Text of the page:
The Supreme Court in KSR v. Teleflex was opening the "public domain" to include incremental innovations. If "common sense" tells one of ordinary skill to go from X to Y, then Y is in the public domain, not subject to patent. There is a lot of text in KSR, which echoes complaints from the IT industry, that allowing patenting of things like Y harms innovation. The Carhart matter illustrates that the consuming public does not pay much attention to the X's and Y's. The issue of novelty really did not come up here. Most of the consuming public does not even care that, as civilwarcavalry noted, Carhart simply made stuff up. The issue of reality didn't matter.

Returning to the patent angle, the Patent Office [USPTO] does not have the resources to evaluate the validity of inventions. They do attempt to see whether something has been done before. Studying the Carhart matter, one observes that the USPTO would not be evaluating "whether Carhart was right" as much as they would be checking "whether what Carhart did had been done before." In the patent business, the consuming public cares little about whether something has been done before, but they do care about whether something works and is useful (for example, the BlackBerry).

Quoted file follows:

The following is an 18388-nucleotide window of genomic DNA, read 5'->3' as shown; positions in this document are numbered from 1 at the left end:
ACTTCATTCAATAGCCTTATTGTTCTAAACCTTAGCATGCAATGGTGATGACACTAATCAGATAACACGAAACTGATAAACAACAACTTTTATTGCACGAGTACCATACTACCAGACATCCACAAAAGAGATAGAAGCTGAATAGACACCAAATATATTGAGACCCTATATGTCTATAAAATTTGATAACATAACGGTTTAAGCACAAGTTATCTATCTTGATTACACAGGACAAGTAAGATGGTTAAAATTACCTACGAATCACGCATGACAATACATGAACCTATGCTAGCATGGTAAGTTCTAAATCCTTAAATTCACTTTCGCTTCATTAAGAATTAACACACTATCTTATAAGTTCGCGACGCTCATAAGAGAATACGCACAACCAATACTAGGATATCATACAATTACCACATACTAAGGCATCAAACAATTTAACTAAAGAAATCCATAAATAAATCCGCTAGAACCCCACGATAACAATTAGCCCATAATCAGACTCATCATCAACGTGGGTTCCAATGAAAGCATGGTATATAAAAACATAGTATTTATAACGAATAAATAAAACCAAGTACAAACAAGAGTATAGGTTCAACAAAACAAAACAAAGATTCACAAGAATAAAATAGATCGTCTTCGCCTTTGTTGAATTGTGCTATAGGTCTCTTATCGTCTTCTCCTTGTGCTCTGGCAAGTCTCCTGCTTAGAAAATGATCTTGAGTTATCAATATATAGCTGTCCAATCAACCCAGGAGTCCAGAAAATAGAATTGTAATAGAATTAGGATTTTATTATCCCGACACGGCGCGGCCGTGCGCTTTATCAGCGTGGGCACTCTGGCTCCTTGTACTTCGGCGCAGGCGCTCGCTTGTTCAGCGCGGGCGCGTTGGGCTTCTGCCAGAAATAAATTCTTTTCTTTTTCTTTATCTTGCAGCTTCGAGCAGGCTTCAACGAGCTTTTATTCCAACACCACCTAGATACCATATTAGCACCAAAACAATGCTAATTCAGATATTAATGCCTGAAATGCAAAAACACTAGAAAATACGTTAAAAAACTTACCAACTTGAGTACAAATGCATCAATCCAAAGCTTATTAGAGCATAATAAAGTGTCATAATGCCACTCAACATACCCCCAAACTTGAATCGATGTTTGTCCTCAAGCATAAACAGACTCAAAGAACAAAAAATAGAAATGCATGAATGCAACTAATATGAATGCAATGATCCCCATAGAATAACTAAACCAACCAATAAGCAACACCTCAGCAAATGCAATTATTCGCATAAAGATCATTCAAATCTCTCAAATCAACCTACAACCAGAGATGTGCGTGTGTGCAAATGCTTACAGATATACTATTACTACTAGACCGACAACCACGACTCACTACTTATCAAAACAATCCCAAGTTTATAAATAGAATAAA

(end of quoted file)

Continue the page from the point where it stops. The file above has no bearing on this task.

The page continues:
Highly relevant to Judge Posner's comment about recognizing plagiarism, please note that if one believes the content of the post above (and/or text at civilwarcavalry), then the list of reviewers identified at roberteleecwrt simply did not recognize prior work to that of Carhart. This example illustrates why Posner's point on plagiarism is problematic. From the list:

John Keegan:
“Tom Carhart sheds new light on the grandest battle of the Civil War, a remarkable achievement by any military historian”

Rick Atkinson:
"A lively and innovative interpretation of the greatest battle ever waged on American soil."

Gus Lee:
“With Lost Triumph, West Pointer Tom Carhart swats a stupendous, historical, out-of-the-park four-bagger. History is seldom page-turning; here, the true events of Gettysburg compose a thriller. Dr. Carhart makes the case for revolutionizing our understanding of the decisive engagement of the Civil War; elevates the renown of Robert E. Lee; improbably reanimates the reputation of George Armstrong Custer; and shows us how history should be analyzed, challenged, proven and taught.
On the way, he condenses the complexities of the military art into entertainingly digestible bites.”

Bruce Lee:
“Lost Triumph is an exciting, wonderful book rivaling anything yet written about the battle of Gettysburg. It is mandatory reading for Civil War buffs. I have always wondered why General Lee ordered that fateful attack when and where he did. Now I know. Thanks to Tom Carhart's exemplary new research and his knowledge of military matters, Lost Triumph presents the first comprehensive view of Lee's previously unknown plan to win the battle.”